File Proof of ServiceOnce you file for the divorce and request temporary orders, you must serve your spouse and file a proof of service with the court. This document advises the court that you met the statutory requirements for serving your spouse. The judge cannot proceed with the divorce process until you serve your spouse and file the proof of service. If you are uncomfortable with serving your spouse, your lawyer can have someone do that for you.
Negotiate a SettlementUnless you and your spouse agree on property division and other matters like child custody and support, you will need to negotiate. The court will schedule a settlement conference where you, your spouse, and your respective attorneys will meet to discuss the nuts and bolts of your divorce. The court can arrange for mediation with a neutral third party if needed. Some states mandate mediation, but even if the state doesn’t require it, mediation can help save you time, money, and stress during a divorce.
Go to Trial (if You Can't Reach an Agreement Out of Court)If negotiation or mediation fails, you will need to go through a divorce trial. Most divorce trials are held before a judge, but there are some cases where a jury might be present. In either case, your and your spouse's lawyers will present evidence and call witnesses to support each side’s claims.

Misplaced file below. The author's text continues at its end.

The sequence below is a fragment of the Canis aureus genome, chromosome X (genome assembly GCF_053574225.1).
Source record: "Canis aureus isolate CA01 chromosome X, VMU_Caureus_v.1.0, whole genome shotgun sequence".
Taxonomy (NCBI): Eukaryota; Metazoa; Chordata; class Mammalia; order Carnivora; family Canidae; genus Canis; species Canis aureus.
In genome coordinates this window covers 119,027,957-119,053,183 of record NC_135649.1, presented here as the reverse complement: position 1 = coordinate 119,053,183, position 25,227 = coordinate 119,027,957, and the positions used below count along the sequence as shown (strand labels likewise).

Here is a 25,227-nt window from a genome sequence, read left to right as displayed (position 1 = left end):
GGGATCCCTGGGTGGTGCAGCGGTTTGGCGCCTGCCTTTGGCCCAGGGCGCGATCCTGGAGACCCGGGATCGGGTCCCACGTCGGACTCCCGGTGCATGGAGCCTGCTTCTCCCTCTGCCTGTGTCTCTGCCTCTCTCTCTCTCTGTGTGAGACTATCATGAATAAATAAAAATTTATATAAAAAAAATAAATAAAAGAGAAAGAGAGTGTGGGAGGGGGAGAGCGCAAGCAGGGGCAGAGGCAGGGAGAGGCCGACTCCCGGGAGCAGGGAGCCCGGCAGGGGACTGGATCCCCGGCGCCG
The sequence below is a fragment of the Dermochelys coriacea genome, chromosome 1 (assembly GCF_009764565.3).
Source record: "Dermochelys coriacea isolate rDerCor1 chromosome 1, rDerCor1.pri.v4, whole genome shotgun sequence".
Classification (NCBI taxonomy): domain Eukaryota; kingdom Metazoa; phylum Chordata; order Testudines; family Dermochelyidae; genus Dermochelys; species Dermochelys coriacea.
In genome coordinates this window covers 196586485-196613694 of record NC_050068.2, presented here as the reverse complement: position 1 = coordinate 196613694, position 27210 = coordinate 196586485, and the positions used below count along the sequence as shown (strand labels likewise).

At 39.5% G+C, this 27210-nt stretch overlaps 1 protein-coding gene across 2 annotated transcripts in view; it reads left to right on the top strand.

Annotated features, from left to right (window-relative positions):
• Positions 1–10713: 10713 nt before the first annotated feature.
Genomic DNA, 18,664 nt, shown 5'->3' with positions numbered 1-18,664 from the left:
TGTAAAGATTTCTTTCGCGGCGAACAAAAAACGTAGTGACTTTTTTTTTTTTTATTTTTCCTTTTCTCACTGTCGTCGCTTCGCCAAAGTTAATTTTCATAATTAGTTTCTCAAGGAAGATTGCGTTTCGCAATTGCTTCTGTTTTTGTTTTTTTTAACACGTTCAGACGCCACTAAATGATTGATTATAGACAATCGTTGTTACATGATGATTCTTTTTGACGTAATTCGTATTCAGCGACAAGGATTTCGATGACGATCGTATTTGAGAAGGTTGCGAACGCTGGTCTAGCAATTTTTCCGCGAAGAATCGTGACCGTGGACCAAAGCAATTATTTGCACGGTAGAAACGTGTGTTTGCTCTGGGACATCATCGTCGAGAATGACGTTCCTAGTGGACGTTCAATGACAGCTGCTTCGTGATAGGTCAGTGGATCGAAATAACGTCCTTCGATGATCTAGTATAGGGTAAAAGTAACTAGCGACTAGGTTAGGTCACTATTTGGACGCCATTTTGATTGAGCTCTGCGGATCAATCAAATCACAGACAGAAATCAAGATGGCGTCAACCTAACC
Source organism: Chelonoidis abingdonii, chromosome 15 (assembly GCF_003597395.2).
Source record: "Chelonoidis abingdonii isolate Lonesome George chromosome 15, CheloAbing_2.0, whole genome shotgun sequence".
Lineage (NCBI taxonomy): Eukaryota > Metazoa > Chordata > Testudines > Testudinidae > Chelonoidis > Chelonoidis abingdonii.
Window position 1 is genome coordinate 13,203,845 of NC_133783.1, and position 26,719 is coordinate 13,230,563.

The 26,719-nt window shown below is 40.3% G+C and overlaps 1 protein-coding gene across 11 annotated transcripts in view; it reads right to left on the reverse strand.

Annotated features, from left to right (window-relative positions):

Finalize the JudgmentIf your case goes to trial, the judge will issue a final order known as an order of dissolution (although the name can vary depending on the state). This document specifies the details of what each spouse's rights and obligations per the agreed-upon order, and it ends the marriage. If you reach an amicable agreement via negotiation, your attorney will have the judge sign off on your agreement.
Understanding the Divorce Process Helps to Reduce Fear of the UnknownDivorce proceedings are emotionally distressing and financially draining regardless of whether the divorce was amicable or not. Understanding the steps in the divorce process before you file a divorce can give you a heads-up of what to expect when the time comes to file. Even though you could file for divorce on your own, you should consider at least speaking with an attorney about your options and to protect your own interests.
A version of this article was originally published on DivorcedMoms.com